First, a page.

You can think of these desserts as a fancy cream puff that is made up of two tiers of choux pastry — graduated in size, filled with pastry cream and is doused by icing which holds it all together. The combination of chocolate icing and vanilla cream piping looks a bit like a nun's habit, which is why it is called a religieuse.
This dessert was inspired by a bicycle race between two cities in France. Basically, it’s a ring of choux pastry that has been split in the middle spread with rich cream that resembles a bicycle wheel. This would be a fun dessert to serve after a bicycle race and rally in South Louisiana!
St. Honoré, or Gâteau St. Honoré , begins with a circular of puff pastry, on top of which is piped a ring of pâte à choux (choux pastry dough). The middle well is filled with crème chiboust, then topped with a series of small cream puffs dipped in caramelized sugar. It is then finished with piped whipped cream to in an elaborate fashion to make it very fancy. It was developed to honor of the French patron saint of bakers and pastry chefs, Saint Honoré, and is an over-the-top dessert that make a statement.
Did you know that the concept of a croissant was actually born in Austria, under the name "kipferl?” These days the croissant is synonymous with the French cuisine but the recipe was adapted and adopted by the French, where it came into its own as a premier staple of dining tables. Croissants incorporate an insane amount of butter into a dough while folding and refolding it, which gives them a heavenly, airy texture and buttery, rich flavor. The exterior crackles when you bite into it, giving way to a soft interior that is delightful to taste.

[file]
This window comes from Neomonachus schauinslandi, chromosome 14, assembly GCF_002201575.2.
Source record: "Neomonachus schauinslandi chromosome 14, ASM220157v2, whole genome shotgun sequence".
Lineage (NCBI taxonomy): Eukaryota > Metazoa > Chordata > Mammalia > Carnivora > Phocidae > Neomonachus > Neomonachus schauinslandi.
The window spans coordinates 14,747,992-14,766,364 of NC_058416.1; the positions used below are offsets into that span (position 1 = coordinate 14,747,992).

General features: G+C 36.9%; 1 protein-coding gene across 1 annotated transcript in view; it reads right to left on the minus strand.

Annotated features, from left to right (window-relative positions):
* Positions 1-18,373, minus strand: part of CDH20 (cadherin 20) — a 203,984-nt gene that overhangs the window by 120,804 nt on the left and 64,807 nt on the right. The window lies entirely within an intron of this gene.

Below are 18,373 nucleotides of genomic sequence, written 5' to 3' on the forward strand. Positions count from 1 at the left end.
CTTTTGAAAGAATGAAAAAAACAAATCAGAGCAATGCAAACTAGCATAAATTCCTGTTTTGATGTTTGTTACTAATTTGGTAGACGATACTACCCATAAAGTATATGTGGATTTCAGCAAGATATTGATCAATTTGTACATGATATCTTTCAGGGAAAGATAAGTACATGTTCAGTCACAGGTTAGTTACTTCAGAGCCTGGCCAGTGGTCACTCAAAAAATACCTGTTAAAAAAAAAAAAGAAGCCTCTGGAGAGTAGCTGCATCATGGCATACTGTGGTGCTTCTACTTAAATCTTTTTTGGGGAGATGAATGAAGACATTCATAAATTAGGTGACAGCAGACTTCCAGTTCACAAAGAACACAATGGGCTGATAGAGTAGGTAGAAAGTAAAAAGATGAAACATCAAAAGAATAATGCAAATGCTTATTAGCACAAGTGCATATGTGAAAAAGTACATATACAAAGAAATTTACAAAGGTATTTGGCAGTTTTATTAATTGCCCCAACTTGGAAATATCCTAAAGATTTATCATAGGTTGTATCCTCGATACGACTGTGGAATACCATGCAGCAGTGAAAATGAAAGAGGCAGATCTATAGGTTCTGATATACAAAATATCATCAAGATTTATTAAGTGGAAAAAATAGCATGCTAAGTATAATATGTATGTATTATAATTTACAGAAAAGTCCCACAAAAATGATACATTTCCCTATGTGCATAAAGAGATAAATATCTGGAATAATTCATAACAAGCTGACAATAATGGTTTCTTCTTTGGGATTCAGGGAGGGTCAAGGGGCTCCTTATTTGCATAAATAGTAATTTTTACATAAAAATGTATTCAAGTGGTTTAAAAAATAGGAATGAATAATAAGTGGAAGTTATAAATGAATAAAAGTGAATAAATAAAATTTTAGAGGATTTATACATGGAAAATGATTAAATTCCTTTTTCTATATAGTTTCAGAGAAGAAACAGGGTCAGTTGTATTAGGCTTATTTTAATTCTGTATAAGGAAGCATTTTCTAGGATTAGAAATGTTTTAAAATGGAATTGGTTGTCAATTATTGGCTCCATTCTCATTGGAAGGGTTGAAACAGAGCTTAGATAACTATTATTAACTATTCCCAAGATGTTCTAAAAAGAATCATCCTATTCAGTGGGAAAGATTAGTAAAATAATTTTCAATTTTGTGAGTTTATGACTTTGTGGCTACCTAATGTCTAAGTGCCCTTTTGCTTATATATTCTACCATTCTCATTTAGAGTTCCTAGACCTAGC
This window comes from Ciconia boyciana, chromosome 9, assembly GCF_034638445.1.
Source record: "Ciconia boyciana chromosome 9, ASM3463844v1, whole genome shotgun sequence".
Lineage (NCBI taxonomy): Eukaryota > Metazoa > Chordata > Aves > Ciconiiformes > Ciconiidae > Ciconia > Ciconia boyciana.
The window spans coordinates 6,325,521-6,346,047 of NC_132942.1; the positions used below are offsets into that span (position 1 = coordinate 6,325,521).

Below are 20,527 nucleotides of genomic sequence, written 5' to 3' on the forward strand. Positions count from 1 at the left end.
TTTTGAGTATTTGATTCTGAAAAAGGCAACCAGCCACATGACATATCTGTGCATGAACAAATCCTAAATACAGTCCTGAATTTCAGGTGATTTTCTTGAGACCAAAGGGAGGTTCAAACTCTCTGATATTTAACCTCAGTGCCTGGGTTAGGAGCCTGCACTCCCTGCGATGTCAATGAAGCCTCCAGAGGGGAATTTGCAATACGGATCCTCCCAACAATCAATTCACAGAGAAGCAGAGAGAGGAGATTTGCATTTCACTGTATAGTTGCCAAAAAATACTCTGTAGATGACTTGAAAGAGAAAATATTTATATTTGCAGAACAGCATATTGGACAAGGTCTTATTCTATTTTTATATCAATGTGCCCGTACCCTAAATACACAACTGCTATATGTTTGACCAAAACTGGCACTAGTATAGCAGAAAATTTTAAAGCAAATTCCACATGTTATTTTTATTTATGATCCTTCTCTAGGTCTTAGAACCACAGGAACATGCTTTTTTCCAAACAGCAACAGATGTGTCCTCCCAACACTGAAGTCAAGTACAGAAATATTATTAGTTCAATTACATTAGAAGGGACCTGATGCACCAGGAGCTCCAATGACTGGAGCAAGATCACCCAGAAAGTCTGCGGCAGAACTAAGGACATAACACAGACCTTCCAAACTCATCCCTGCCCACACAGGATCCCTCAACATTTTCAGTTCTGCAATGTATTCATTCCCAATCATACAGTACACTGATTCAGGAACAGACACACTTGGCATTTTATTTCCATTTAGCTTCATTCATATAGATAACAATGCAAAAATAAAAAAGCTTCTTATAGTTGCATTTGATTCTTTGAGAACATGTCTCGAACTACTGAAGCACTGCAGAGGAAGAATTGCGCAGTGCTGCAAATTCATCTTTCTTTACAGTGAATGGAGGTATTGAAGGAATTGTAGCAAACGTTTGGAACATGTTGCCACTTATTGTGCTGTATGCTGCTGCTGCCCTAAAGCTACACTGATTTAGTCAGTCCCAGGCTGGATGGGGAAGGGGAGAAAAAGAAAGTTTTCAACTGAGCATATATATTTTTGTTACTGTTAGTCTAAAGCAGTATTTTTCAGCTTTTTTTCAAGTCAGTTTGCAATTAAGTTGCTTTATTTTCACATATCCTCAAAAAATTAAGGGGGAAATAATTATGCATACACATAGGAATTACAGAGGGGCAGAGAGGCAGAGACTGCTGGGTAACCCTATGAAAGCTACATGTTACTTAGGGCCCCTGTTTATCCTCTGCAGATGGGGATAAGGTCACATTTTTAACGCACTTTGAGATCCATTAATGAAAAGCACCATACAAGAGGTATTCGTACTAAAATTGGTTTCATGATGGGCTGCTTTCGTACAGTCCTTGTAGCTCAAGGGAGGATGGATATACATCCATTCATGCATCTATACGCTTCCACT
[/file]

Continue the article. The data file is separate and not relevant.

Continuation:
Choux pastry is a wonderful pastry used in many French desserts. It is made with basic ingredients – flour, water, eggs, and, of course, butter. This is not the typical flaky French pastry, this pastry is more puffy than flaky and it is used for cream desserts such as choux à la crème, eclairs, and profiteroles.
As a bonus here are some very significant moments in the history of French pastry & confections: